As for the ACT and SAT, the textbook does claim that there are some high correlations between the score received on these exams to academic success in college, and even IQ. Again, this is just a correlation, so there will always be exceptions. However, perhaps this correlation value isn't high enough to justify putting too much weight on standardized test scores to determine who can go to a college or not.

I found this post quite interesting. However, if I'm not mistaken, IQ tests try to test your overall intelligence. So there are questions to test your intelligence in many different fields, which even everything out. There are certainly people who are really good at some things and awful at others (I'm terrible with art). But I do think that overall, some people are just dumb. It may be cynical of me to say this but that's just how I feel. This doesn't make them bad people, just not too smart.

It's good that you take school seriously, and break the "dumb blonde" stereotype. However, studying for tests and doing well in school doesn't make you intelligent, and neither does doing well on tests. Intelligence is how well you learn and can utilize new information. There are definitely correlations between the two, but as we've learned this semester, correlation doesn't imply causation. And I agree that some people don't test well, but the ACT and SAT are the best ways we have to see how "college ready" someone is.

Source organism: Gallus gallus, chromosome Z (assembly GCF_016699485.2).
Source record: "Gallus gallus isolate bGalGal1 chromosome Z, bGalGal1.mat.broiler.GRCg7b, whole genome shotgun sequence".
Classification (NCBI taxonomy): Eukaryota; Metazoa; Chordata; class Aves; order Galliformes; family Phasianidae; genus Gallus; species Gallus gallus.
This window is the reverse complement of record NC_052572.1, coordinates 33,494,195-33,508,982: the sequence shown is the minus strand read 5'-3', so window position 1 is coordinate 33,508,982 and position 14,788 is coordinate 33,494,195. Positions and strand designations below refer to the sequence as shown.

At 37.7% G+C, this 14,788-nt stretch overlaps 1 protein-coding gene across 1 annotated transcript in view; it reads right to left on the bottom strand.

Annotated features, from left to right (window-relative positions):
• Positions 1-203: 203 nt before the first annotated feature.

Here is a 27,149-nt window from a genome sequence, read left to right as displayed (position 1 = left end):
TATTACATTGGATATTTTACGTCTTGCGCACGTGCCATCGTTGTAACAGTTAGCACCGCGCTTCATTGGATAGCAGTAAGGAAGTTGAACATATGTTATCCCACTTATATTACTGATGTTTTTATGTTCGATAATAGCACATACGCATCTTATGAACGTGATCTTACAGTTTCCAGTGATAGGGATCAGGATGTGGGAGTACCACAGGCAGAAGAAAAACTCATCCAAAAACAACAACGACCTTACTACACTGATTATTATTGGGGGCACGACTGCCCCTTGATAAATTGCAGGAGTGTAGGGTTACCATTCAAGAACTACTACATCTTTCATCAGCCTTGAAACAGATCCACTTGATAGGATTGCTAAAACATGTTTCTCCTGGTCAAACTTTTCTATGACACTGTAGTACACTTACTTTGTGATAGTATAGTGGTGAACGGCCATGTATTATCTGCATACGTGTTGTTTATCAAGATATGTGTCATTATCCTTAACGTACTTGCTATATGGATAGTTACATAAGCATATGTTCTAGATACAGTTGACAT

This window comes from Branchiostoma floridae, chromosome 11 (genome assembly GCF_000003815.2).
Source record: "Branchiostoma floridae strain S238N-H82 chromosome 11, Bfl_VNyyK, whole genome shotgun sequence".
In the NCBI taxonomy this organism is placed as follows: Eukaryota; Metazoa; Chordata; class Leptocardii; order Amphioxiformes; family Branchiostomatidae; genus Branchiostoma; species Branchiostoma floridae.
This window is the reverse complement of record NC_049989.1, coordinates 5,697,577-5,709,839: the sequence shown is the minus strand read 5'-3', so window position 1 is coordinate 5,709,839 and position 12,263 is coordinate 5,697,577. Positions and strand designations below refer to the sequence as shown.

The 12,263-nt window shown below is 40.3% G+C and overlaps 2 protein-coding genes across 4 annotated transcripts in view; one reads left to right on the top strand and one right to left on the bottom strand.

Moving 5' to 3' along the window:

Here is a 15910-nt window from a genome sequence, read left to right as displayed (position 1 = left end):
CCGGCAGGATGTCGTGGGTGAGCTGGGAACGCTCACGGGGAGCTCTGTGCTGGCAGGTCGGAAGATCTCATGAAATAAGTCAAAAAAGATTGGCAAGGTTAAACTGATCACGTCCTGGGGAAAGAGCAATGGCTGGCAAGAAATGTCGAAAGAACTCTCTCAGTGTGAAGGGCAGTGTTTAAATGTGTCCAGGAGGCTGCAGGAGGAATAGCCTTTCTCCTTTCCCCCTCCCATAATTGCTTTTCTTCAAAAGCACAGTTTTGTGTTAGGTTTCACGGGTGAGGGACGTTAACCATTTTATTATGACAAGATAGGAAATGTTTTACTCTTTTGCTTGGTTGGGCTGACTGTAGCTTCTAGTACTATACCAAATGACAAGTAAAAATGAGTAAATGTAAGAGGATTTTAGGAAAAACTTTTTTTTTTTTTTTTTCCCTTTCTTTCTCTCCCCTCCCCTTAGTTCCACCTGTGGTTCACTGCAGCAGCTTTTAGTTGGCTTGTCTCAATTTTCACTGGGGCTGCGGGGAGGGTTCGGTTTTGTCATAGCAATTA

It was interesting to me how the text book described intelligence as our brain's efficiency in processing information. I believe that some people are more "efficient", and therefor store more knowledge or can problem solve in more complex ways than others. Intelligence, however, does NOT equal social or academic success. Students do well in school often because of their devotion and work ethic, not their intelligence.

As far as my knowledge, nothing should have the ability to decide your intelligence. From readings in the book, I'm aware that even some psychologists don't have a concrete definition for what "intelligence" is. Therefore, I feel if you want to be considered intelligent, create your own definition, portray why you really are.

I completely agree with this post. Their are so many charistics and qualities of people to be considered into intelligence, and the only one that is conventionally called intelligence is analytical intelligence, like the intelligence needed to take tests. I honestly think that some comedians are geniuses. It takes some special understanding of humor, and culture and many other things to be able to have a crowd of people listen to you and to laugh hysterically about what you have to say.

Good for you for taking the judgmental opinions of others and turning them into a force for positive change. Unfortunately, high school (for many kids) becomes a personality brewing pot of sub-cultures with no interest in bettering their understanding of others. In our increasingly diverse and connected world, these things are very important.

First off, I admire the double picture on the blog. Pictures are better than words a lot of the time. You also wrote some words though which is important in a psych blog. Yeah but like you know.

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This page contains a single entry by hart1065 published on April 8, 2012 12:37 AM.